Two quotes I live by in the baseball card hobby: “Collect what you like,” and “There’s a product for everyone.” But what happens when you can no longer afford to collect what you like?
Case in point: 2020 Bowman. If my collecting habits were baseball card releases, Bowman would be my flagship. Is it my favorite? No, but it’s the rock for my collection year after year. I love opening boxes, looking at the prospects that are included each year, and enjoying the “hits” when pulled.
My Personal Connection to Bowman
Bowman was the first ever hobby box I opened. It was 1998, and I had just finished my sophomore year in high school. That summer I turned 16 and acquired freedom: a drivers license. No longer was I stuck in my no stoplight hometown of 800 habitants in rural Illinois. Mom wasn’t my taxi to the “big city” that boasted a Wal-Mart and TWO McDonald’s locations.
A 30-minute drive to a local card shop became a weekly adventure in the summer of ‘98 and my love of baseball cards returned after a 5-year absence. I was also working at the local IGA grocery store earning money for gas and picking up stacks of baseball cards each week.
One day I pulled the trigger. This trip wasn’t going to be spent digging through the quarter boxes for copies of Mickey Morandini and Jeff Blauser Cubs cards. No, I was going to buy a hobby box of 1998 Bowman. I had just started an account on some new online web auction called eBay with the WebTV that was gifted to me earlier in the year.
Remember Ruben Mateo?
Rookie cards were still a thing since the last time I collected baseball cards. The new names were Ruben Mateo, Eddie Yarnall, Ryan Anderson and Darnell McDonald.
And since 1998, I’ve had a love affair with Bowman baseball cards. In 2006 or 2007 I attempted to put together the run of modern Bowman sets already having boxed sets of 1989 and 1990 Bowman. The sets were tough to build on my small market radio station income as a 24-year old.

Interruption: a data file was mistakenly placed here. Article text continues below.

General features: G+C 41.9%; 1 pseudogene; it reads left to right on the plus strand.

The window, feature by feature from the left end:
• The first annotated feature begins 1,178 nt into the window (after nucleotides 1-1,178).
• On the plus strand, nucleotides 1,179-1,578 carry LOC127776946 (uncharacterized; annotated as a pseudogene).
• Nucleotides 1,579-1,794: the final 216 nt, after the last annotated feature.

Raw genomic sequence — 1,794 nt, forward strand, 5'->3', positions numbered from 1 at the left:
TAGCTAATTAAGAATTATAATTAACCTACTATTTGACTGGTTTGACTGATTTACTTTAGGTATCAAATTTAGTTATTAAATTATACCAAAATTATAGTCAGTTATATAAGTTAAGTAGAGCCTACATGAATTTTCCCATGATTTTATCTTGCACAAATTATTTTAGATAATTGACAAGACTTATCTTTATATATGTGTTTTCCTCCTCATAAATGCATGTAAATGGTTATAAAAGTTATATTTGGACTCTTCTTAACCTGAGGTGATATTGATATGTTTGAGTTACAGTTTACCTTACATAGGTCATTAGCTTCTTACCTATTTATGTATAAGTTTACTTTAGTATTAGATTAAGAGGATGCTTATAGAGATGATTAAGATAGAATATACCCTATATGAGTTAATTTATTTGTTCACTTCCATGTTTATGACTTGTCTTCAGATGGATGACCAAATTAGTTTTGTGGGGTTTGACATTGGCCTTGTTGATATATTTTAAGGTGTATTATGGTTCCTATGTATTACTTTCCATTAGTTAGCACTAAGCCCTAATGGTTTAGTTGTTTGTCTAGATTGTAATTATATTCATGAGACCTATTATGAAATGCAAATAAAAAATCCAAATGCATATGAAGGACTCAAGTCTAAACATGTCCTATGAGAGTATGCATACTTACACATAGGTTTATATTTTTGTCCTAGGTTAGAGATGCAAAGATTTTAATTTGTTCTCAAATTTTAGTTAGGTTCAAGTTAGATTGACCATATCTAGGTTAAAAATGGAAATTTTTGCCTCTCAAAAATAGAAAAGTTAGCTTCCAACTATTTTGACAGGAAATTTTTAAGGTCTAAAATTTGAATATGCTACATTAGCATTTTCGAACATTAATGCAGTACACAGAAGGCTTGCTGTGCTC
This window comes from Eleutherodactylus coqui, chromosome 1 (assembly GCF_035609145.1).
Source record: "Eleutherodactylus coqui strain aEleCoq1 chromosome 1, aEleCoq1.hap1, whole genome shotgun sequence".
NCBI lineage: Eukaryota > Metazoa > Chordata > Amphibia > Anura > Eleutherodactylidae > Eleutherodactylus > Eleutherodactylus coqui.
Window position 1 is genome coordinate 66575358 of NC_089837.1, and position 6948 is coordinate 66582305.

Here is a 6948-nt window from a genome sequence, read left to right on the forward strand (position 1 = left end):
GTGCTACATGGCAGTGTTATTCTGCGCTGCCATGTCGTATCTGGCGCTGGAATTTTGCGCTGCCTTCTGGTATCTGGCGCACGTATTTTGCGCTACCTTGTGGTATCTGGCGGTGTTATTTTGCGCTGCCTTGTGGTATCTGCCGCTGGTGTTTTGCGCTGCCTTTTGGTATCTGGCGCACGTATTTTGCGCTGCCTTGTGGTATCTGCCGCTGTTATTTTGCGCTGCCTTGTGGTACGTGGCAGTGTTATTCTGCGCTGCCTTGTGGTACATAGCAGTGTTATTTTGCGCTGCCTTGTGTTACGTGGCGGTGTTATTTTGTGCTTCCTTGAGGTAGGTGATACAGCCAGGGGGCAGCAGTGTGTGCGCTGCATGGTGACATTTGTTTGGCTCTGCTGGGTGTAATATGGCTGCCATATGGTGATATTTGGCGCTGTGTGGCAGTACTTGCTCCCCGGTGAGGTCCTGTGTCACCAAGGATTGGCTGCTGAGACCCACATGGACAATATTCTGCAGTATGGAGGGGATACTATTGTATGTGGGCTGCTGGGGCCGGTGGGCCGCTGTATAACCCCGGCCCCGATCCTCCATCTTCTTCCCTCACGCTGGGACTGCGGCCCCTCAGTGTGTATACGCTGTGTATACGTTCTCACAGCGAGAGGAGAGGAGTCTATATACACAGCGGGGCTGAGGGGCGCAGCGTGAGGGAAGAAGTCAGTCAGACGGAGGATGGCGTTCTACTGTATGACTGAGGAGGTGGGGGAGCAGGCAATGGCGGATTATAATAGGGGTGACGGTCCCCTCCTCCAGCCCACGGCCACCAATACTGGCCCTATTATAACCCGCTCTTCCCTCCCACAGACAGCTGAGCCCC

One Card for Hundreds – Not Gonna Do It
One lesson was learned putting together those Bowman sets almost 15 years ago. Don’t trade hot cards for a stack of commons. That’s important for the One Million Cubs Project and why I typically turn down the one hot card for 500 commons trades.
In 2008, my professional life took a turn and baseball cards no longer were a hobby. I also needed some extra money, and that 2001 Upper Deck Albert Pujols rookie card would have been nice to have to flip for some extra cash. Alas, it had been traded for a stack of Bowman commons that bore names such as Dwaine Bacon, Jeff Goldbach, and Pat Cline.
Bowman became a favorite again when I returned to the hobby a few years later in 2012 or 2013. But there were some new products that really caught my eye like Allen & Ginter and Topps Archives. Still, I enjoyed opening the new packs of Bowman much like Topps flagship has a dedicated following.
Hobby Box Prices Have Exploded
By 2017 I was in the rip and flip stage of the hobby buying cases at a time. My case price for 2017 Bowman – $775. The hobby case price right now for 2020 Bowman as it’s set to be released in a couple weeks (after being delayed): $2,950.
It’s the Jasson Dominguez effect and will be interesting to see where his base 1st Bowman cards will sell during release week. Dominguez is a New York Yankees prospect from Dominican Republic, and just turned 17 in February.
But there’s a product for everyone, right? Yes, of course. That is the great thing about the hobby in 2020. Lower budget releases exist such as Topps Opening Day and Topps Big League. Topps flagship is a great buy. There are hit-based products for the high rollers. Topps literally has a release for every type of collector at every budget level.
Why Am I Upset?
So, why am I upset that I can no longer afford to collect what I like – Bowman hobby boxes? Nostalgia and human nature. Bowman takes me back to that summer of ’98. It’s a reminder of how great freedom felt getting behind the wheel of a car and leaving the house on my own. At the same time, it’s the harsh reality of capitalism. Sometimes what we want is not wanted by others. Other times what we want is now wanted by thousands upon thousands of other collectors that are willing to pay more hence driving up hobby box prices to obscene amounts.
As much as I dislike not picking up a few hobby boxes of 2020 Bowman, at least we have retail Bowman. It scratches the itch for Bowman baseball cards. A blaster box for $20…if you can find them. In my opinion, as a Bowman collector and not a prospector, I suggest buying retail Bowman over hobby boxes at the current price points. The odds are stacked against you pulling a shiny chrome autograph, but there are paper retail autographs that are available at much better odds.
Bowman hobby boxes are not worth the price tag of $250, and it upsets me they are that high. In the end, I am okay with that and you can find me opening retail blaster boxes of Bowman baseball cards later this month.
One thought on “Opinion: Bowman is Overpriced and Why I Don’t Like That”
I echo what you have said about buying retail for hot products like this. The problem is I can never find retail of hot products on the shelves. Opening Day will be sitting there up until October, but this particular Bowman product won’t last five or six hours after it’s placed on the shelves in my area. 🙁